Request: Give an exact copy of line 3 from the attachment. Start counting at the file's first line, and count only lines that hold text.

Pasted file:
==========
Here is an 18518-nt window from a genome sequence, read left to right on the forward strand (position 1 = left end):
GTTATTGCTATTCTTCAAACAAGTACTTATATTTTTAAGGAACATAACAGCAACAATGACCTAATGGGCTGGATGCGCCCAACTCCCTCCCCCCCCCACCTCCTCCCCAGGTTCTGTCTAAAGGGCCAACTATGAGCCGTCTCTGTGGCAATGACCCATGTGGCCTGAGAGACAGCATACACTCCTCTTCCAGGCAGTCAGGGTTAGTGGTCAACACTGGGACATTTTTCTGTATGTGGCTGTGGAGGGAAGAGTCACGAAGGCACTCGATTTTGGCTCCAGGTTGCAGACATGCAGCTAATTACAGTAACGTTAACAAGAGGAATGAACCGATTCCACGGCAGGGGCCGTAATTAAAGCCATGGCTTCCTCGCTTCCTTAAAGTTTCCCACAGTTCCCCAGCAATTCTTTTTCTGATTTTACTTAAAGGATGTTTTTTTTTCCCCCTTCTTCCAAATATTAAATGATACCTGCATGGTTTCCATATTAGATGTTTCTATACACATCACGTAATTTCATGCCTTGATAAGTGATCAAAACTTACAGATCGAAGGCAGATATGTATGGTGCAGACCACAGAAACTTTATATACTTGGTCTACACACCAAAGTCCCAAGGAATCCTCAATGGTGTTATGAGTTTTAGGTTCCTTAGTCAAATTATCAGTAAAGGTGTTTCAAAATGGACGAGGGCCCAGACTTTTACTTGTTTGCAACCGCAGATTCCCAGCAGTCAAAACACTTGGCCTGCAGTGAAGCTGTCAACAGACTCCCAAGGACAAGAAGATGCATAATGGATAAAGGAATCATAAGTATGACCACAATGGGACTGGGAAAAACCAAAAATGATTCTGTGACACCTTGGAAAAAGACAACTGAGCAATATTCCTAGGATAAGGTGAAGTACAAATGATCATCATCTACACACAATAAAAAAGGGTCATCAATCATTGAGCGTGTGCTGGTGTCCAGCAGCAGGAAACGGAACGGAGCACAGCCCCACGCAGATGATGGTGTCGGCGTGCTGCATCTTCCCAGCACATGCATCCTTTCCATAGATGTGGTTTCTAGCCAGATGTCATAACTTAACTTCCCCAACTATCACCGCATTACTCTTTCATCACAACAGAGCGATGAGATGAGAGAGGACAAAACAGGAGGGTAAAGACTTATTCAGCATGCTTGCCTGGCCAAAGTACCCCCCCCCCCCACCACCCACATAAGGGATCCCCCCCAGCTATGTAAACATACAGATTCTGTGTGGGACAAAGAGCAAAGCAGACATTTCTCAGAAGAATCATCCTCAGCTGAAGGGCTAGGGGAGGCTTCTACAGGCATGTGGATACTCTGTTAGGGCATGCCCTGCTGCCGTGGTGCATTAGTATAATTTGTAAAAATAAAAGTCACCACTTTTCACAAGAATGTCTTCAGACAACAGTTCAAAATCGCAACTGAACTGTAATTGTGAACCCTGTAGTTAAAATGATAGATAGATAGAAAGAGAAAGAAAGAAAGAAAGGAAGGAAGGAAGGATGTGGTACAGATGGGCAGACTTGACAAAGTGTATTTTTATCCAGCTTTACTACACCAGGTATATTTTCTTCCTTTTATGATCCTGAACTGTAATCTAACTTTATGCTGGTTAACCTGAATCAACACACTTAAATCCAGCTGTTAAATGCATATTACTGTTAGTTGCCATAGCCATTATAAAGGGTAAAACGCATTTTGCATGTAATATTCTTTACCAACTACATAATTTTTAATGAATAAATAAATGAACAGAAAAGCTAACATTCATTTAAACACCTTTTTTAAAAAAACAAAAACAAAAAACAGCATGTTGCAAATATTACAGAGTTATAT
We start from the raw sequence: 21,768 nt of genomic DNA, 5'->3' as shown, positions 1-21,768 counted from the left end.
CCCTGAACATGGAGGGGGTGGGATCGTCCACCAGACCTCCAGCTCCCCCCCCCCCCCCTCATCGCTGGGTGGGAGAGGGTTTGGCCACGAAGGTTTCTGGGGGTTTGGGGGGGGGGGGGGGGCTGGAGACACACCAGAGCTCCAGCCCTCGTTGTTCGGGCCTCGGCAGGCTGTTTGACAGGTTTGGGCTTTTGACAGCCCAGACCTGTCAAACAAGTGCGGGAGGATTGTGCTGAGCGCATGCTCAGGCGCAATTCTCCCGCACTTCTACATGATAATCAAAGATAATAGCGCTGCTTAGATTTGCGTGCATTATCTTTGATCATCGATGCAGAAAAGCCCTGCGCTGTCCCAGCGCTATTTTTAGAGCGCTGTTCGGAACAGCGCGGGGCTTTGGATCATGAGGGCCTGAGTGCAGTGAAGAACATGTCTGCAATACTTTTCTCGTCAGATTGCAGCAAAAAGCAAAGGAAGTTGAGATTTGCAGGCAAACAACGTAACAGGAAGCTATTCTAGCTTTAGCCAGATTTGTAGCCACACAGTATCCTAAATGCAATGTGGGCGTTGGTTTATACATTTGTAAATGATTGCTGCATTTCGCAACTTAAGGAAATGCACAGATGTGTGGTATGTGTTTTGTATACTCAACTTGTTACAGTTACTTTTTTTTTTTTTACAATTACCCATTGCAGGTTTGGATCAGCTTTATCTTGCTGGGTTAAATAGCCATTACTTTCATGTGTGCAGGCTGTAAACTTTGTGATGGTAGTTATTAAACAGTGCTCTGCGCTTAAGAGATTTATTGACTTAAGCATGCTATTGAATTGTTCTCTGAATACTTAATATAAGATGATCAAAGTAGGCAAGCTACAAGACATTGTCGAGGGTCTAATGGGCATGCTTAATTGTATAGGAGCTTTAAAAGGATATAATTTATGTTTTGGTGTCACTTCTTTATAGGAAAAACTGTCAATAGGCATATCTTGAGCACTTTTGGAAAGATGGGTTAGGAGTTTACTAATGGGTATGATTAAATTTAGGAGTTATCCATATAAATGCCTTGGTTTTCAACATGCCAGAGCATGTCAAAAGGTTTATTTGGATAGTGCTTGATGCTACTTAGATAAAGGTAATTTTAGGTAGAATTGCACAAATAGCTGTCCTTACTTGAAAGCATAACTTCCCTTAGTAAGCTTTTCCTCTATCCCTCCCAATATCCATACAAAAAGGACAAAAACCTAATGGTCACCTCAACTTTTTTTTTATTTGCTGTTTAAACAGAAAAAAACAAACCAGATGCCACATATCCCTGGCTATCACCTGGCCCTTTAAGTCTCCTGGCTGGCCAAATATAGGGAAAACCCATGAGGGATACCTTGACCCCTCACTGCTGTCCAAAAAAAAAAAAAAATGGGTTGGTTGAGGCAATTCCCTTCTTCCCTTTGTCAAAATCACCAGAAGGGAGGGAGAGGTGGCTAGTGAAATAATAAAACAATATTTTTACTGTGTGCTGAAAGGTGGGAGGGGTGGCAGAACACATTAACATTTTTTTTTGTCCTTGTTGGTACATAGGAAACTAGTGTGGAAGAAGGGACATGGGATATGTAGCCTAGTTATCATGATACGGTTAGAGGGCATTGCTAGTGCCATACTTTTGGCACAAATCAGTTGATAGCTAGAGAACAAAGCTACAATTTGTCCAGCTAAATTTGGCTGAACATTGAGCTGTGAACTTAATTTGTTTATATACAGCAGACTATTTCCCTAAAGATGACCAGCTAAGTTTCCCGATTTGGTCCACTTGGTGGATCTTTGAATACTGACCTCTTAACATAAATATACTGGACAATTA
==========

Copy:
We start from the raw sequence: 21,768 nt of genomic DNA, 5'->3' as shown, positions 1-21,768 counted from the left end.